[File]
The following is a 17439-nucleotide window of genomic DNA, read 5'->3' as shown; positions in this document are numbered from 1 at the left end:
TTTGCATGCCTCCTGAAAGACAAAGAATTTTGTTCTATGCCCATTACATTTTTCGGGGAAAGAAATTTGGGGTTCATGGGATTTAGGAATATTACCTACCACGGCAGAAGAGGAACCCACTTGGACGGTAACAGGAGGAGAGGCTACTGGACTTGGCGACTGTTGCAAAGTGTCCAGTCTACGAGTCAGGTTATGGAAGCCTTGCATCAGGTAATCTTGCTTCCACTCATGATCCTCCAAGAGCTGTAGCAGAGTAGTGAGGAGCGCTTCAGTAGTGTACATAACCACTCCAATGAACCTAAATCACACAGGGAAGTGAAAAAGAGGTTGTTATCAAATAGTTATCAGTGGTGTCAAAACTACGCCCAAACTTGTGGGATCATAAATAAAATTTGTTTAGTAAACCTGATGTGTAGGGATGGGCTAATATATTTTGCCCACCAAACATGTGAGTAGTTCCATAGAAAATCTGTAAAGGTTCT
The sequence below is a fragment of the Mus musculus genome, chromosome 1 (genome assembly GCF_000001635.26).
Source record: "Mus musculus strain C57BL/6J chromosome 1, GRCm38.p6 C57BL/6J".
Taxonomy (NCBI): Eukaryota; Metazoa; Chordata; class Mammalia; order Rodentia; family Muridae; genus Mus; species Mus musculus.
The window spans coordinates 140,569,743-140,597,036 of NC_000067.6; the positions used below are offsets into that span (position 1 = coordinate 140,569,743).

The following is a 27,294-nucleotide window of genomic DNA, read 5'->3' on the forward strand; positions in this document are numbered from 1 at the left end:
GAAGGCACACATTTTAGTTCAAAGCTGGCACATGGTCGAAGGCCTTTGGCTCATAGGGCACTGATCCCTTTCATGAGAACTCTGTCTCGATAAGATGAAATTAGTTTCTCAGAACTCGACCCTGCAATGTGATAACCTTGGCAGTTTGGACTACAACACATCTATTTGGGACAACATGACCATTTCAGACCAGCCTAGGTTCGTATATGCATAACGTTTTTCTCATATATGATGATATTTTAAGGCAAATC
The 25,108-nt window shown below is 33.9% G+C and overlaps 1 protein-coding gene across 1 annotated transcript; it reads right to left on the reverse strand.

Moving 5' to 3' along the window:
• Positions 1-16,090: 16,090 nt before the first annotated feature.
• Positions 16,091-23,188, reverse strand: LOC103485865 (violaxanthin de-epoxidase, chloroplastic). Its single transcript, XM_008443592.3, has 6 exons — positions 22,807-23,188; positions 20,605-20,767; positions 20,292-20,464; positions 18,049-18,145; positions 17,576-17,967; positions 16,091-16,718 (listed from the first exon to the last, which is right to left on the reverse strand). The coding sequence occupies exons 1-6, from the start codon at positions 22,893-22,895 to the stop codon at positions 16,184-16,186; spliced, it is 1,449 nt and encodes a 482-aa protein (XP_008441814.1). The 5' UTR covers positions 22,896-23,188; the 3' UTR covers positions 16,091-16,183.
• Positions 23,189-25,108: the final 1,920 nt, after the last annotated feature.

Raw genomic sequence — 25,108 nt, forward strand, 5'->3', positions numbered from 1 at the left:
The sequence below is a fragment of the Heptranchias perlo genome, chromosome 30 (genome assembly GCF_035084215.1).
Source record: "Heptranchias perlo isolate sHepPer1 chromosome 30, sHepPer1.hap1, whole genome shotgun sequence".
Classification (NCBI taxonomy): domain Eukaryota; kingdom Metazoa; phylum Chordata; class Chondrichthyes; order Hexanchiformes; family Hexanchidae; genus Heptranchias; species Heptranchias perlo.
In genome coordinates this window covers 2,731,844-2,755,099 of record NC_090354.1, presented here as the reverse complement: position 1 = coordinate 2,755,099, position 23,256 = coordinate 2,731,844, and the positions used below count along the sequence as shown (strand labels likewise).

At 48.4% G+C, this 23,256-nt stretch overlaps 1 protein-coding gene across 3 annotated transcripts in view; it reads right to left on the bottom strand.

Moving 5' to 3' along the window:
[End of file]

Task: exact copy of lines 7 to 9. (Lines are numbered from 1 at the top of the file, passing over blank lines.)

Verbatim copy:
The following is a 27,294-nucleotide window of genomic DNA, read 5'->3' on the forward strand; positions in this document are numbered from 1 at the left end:
GAAGGCACACATTTTAGTTCAAAGCTGGCACATGGTCGAAGGCCTTTGGCTCATAGGGCACTGATCCCTTTCATGAGAACTCTGTCTCGATAAGATGAAATTAGTTTCTCAGAACTCGACCCTGCAATGTGATAACCTTGGCAGTTTGGACTACAACACATCTATTTGGGACAACATGACCATTTCAGACCAGCCTAGGTTCGTATATGCATAACGTTTTTCTCATATATGATGATATTTTAAGGCAAATC
The 25,108-nt window shown below is 33.9% G+C and overlaps 1 protein-coding gene across 1 annotated transcript; it reads right to left on the reverse strand.